NAIROBI, Kenya, Aug 23 – Safaricom on Monday announced a Sh80 million upgrade to boost data speeds, further strengthening its 3G network with the launch of a new high speed internet modem
With the potential to go up to 21 megabits per second (Mbps), the new modem will provide users average speeds of between 2.5 and 3 Mbps during peak hours and maximum speeds of 17 Mbps off-peak.
Following the upgrade, internet speeds are expected to at least double. In addition to the high speeds, the modem also comes with a memory that can be expanded.
Safaricom has already been testing its data network in its Data Belt, covering Langata, Lavington, Westlands, Upperhill, South C, South B and parts of Industrial Area, for the last two weeks.
In the next three months the operator plans to further extend the data upgrade to the rest of Nairobi with another 50 sites earmarked for an identical overhaul.
Speaking during the launch, Safaricom CEO Bob Collymore said though the new service will be initially rolled out to 81 sites in Nairobi, the operator plans to eventually expand to rural areas.
“We believe with this kind of speed and our investment in our fiber partnerships we will be able to bring health, education and commercial solutions in rural districts because it makes a bigger difference to a rural customer,” he said.
Addressing the issue of pricing Mr Collymore said Safaricom has managed to provide gradual reductions overtime and offered customers options such as time-based billing.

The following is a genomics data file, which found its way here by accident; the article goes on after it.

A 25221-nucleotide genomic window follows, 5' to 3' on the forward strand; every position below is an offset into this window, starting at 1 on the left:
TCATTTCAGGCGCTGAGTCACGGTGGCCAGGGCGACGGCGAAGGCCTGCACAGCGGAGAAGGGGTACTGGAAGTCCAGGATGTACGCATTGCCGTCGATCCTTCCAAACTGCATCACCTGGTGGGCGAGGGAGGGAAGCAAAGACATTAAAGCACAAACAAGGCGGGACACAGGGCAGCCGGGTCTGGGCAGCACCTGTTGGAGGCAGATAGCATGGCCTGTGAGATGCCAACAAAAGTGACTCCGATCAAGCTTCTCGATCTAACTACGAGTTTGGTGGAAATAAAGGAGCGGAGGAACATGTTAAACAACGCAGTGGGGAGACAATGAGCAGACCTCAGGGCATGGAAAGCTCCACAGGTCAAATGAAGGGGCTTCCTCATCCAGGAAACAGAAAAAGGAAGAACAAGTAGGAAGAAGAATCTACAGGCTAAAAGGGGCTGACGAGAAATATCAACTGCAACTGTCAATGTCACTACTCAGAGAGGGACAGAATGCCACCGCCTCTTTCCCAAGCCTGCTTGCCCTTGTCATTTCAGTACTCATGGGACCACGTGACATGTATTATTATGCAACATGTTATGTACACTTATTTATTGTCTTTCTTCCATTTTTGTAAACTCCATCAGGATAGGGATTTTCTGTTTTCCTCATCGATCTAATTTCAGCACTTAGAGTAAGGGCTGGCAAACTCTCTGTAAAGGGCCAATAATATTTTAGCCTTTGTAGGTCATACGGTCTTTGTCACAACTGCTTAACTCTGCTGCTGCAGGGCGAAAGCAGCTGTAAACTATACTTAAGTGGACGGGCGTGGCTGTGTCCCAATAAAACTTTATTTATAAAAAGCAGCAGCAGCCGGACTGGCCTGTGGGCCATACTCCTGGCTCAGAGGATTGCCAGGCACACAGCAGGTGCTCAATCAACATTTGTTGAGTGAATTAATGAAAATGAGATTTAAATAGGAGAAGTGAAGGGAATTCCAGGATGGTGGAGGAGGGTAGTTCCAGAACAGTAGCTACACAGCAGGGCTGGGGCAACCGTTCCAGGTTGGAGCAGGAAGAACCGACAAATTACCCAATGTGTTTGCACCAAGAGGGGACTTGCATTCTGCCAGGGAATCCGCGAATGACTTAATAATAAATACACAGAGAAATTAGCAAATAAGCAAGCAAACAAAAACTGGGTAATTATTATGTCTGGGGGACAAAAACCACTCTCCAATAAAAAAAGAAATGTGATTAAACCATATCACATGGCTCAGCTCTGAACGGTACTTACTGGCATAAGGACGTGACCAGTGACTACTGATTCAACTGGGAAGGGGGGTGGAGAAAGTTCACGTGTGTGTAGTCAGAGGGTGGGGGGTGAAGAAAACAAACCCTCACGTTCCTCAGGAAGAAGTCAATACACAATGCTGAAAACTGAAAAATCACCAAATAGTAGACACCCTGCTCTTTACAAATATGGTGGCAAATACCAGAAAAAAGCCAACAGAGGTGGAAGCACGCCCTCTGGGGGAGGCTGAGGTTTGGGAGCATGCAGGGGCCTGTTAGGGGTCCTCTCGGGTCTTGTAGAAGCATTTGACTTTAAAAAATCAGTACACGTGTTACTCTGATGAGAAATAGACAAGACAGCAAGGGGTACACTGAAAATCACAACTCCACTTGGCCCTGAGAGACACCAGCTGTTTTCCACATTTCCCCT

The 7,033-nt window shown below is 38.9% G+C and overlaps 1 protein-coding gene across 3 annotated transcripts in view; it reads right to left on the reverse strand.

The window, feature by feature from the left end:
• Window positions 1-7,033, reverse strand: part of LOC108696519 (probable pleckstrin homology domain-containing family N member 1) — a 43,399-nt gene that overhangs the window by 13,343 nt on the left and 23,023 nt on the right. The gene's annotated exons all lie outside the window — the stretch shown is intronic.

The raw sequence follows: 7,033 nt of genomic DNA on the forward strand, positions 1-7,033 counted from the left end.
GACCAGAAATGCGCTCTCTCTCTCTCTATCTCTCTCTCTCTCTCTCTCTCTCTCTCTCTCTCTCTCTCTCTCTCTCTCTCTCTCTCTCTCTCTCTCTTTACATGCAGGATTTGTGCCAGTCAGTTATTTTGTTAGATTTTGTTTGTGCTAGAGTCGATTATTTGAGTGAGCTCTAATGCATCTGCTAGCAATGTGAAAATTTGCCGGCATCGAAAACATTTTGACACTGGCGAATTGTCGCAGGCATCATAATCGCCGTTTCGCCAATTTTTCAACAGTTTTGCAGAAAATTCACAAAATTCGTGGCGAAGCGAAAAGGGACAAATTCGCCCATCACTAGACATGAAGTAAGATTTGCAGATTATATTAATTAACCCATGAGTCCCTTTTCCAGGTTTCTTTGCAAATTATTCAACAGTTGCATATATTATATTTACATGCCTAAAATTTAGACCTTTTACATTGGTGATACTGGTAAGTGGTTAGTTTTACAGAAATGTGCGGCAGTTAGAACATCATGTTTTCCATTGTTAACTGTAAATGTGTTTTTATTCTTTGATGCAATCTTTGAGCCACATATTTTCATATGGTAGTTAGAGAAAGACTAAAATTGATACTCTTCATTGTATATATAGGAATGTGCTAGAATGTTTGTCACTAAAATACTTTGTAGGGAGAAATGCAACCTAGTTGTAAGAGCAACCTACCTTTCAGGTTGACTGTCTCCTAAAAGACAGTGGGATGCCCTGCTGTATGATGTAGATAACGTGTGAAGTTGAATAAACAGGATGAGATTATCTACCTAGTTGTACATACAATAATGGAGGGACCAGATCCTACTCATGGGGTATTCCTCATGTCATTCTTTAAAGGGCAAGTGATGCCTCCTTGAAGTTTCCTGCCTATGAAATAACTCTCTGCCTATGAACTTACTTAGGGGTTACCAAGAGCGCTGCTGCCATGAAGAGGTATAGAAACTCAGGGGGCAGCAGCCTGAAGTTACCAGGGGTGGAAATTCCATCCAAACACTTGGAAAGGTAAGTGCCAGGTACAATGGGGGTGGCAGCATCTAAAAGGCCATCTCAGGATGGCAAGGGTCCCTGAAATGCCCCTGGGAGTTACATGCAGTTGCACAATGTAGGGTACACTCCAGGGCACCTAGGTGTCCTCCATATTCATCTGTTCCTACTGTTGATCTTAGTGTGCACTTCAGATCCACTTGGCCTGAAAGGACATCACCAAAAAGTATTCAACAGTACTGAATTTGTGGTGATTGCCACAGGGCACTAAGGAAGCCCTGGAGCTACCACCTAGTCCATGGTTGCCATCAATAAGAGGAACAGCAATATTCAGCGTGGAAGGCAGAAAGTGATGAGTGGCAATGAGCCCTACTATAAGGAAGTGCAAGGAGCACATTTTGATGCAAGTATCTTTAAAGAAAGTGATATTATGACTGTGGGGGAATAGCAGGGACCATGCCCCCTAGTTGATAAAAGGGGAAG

“We have recently reduced the price. The prices came down by 40 and 60 percent. We reduced the price overtime and tried to find more flexible pricing. We are trying to offer customers choices,” he said.
As the first 3G network provider in Kenya, with the largest 3G network, Mr Collymore said, Safaricom intends to maintain its position as the market leader.
“When the government said the license would be $25 million, we paid it. We think it is abjectly unfair that the people who did not believe in 3G in those days and who did not invest in it should then get a license for $10 million. Safaricom takes a firm position in getting the shareholder’s money back,” he asserted.
Last week, the firm announced the installation of over 120 3G base stations in Western Kenya as part of an ongoing strategy to revamp its network capability in the region, adding to its existing 1500 3G base stations countrywide.